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Figure 4. First of a series of images showing how the appearance of the injury improved throughout the management. A great deal of closure was achieved without the use of grafts. Soft tissue and skin cover of the mandible was achieved without the use of a graft. Nasogastric and bilateral nasopharyngeal tubes in position.
The patient’s appearance when he was brought to outpatients before nasal reconstruction and construction of a left neomandible. The right alar is largely intact whereas the left alar is scarred and retracted. There is extensive cheek scarring and, apart from the skin graft, the left lateral nasal border and dorsum are absent.

Three months after discharge, the patient returned to theatre for the first stage in a total reconstruction of his nose, using a paramedian forehead flap. As can be seen in figure 5, the right alar was intact, whereas the left alar was only partially intact with retraction and scarring. The nasal dorsum and lateral wall were absent with significant cheek scarring. Nasal subunits were marked and scar tissue was used as internal lining. The left cheek was undermined and medialised. Conchal cartilage grafts were used as dorsal and columellar struts and lower batton grafts bilaterally. The nasal bones were exposed, the deficient area was filled with cartilage and the irregular margins were rasped. A paramedian forehead flap was taken, thinned distally and sutured into place. The forehead was undermined and the glabella scored. Additionally, a dog-ear was excised within the hairline. On the same trip to theatre, an iliac crest bone harvest and construction of a neomandible were also performed. Grafts were cut with a NaCl-cooled saw and osteotome, and cancellous bone was harvested and bone wax applied. A left neck incision was made with dissection down to the reconstruction plate. The graft was trimmed with burr and fixed onto the reconstruction plate completing the neomandible.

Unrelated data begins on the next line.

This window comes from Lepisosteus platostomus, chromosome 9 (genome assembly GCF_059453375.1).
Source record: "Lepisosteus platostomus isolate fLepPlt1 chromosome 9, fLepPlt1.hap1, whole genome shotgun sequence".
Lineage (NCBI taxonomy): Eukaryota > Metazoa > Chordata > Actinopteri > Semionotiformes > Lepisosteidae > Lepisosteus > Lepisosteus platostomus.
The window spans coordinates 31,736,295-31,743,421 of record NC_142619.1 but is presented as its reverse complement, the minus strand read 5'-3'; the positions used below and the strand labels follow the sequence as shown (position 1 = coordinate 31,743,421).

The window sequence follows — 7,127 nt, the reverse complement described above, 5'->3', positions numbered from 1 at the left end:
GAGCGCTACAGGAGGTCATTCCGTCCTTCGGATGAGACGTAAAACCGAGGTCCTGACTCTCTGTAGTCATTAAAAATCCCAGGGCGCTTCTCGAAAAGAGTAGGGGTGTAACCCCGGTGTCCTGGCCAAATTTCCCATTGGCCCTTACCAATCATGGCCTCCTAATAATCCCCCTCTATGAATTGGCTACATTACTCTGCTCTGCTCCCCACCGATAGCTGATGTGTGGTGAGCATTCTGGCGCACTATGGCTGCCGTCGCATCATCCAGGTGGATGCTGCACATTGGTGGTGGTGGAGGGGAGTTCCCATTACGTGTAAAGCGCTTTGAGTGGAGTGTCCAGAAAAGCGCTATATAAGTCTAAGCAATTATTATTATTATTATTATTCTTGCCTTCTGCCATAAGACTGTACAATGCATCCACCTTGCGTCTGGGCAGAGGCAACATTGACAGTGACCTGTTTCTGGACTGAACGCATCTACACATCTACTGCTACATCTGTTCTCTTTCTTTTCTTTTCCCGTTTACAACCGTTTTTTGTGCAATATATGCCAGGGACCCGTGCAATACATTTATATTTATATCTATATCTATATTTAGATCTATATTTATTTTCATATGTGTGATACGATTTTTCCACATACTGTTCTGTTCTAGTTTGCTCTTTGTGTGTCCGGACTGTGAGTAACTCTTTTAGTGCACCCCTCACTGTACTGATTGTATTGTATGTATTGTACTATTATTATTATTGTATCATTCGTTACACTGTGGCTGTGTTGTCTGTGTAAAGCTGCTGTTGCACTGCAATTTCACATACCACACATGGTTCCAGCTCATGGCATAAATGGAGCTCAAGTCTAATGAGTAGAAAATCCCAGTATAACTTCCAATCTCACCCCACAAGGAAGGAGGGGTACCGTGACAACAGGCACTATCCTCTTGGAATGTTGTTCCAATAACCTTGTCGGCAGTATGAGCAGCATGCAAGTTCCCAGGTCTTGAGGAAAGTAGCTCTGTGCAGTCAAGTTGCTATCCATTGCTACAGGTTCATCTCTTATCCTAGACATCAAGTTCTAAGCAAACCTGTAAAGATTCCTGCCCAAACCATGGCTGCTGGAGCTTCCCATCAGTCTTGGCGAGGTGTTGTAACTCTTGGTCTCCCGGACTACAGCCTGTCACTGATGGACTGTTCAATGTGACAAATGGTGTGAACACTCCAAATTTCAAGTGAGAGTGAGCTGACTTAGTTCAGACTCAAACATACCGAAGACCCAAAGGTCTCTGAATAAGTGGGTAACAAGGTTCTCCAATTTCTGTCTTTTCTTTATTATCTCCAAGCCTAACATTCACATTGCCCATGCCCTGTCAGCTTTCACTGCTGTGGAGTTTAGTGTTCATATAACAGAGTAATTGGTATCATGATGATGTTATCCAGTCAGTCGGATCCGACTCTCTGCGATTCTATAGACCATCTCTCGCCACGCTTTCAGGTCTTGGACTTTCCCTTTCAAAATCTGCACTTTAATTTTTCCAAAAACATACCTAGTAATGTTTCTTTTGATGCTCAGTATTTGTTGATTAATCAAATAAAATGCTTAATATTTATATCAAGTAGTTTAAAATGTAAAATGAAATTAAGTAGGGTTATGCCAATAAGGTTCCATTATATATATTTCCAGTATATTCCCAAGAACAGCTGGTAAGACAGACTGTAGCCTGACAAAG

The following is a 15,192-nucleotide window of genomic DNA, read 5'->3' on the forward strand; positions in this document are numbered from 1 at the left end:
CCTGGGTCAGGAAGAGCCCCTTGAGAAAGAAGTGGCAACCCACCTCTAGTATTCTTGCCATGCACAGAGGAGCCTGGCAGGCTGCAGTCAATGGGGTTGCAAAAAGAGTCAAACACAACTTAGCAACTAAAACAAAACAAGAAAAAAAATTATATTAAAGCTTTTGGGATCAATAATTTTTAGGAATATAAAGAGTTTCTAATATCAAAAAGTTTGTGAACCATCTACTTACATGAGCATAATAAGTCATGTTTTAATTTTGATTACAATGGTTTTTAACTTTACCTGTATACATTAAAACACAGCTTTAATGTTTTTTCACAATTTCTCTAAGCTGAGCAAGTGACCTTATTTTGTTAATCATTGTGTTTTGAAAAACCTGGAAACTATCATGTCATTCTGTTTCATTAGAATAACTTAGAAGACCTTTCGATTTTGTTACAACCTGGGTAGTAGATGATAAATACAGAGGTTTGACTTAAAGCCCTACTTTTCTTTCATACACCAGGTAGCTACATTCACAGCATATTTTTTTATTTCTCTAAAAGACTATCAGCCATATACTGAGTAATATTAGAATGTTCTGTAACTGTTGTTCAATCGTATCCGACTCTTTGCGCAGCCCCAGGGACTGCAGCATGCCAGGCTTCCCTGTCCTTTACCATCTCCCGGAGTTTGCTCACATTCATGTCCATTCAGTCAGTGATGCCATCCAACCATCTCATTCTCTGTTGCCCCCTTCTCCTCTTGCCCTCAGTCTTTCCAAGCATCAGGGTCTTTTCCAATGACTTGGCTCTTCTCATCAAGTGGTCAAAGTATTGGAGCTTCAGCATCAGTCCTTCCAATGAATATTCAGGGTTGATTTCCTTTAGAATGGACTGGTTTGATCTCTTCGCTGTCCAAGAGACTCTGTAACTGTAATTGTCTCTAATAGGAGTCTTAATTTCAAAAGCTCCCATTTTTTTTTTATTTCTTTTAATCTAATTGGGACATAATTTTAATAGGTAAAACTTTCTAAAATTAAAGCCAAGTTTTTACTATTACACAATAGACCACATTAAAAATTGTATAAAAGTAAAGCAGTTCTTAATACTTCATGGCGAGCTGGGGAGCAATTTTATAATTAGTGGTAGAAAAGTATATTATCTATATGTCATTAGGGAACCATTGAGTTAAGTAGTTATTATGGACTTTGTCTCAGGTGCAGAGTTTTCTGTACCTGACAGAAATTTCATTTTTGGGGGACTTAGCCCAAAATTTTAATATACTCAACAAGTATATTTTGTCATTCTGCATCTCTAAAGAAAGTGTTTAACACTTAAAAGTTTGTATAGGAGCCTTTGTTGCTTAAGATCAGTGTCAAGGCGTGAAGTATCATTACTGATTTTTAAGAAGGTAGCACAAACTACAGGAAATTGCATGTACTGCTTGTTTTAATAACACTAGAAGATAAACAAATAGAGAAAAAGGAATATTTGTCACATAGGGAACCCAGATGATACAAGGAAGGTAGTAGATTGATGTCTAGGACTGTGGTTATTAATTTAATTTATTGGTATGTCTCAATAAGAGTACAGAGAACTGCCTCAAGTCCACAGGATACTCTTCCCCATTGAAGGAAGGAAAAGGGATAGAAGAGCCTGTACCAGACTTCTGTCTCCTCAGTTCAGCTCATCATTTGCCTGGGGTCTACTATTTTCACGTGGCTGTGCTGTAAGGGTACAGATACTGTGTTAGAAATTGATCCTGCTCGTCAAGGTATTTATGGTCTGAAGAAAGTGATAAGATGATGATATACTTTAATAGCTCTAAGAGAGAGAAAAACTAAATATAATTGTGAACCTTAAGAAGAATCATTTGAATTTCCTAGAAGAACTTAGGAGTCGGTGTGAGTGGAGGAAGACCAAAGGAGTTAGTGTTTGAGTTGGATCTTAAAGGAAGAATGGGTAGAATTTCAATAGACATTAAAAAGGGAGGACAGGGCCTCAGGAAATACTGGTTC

In the following 3 months, the patient returned to theatre on two separate occasions for the final stages of nasal reconstruction. These involved pedicle division with tinning of the flaps followed by tissue undermining and debridement to create the alar crease.

Below is a summary timeline of the reconstruction.

  • 19/11/13 Examination under anaesthesia, closure of facial wound, internal fixation of mandible, bilateral nasopharyngeal airway, temporary tracheostomy
  • 21/11/13 Left midface wound debridement, left eyelid foreign body removal, facial dressing replaced
  • 26/11/13 Left side of jaw reconstructed with plate
  • 16/12/13 Examination under anaesthesia, head and neck wound redressed
  • 23/12/13 Discharged home
  • 19/03/14 First stage reconstruction of nose. Paramedian forehead flap. Iliac crest bone graft and construction of left neomandible
  • 09/05/14 Second stage reconstruction of nose
  • 21/07/14 Third stage reconstruction of nose

A multidisciplinary team was involved throughout the course of the patient’s treatment, although different specialties were added and subtracted as the treatment progressed. Teams involved included prehospital medical team/air ambulance, A&E, anaesthetics, trauma, multiple trauma service, psychiatry, maxillofacial surgery, plastic surgery, ophthalmology and ENT.

Outcome and follow-up

As can be seen from the series of images in figures 4-5, the appearance of the injury greatly improved throughout the management. At the time the photo shown in figure 5 was taken, the patient was being booked for an outpatient septorhinoplasty and his psychological state was also greatly improved.
He received psychiatric assessment on the intensive therapy unit (ITU) soon after his first trip to theatre, and was assessed as being low risk for a repeat attempt. The assessment revealed that he had recently undergone a marital separation but regretted the suicide attempt. He continued to be assessed during his stay in hospital before being discharged, when he moved back into his family home with his wife. Although the patient was assessed as low risk, the guns were removed from the property.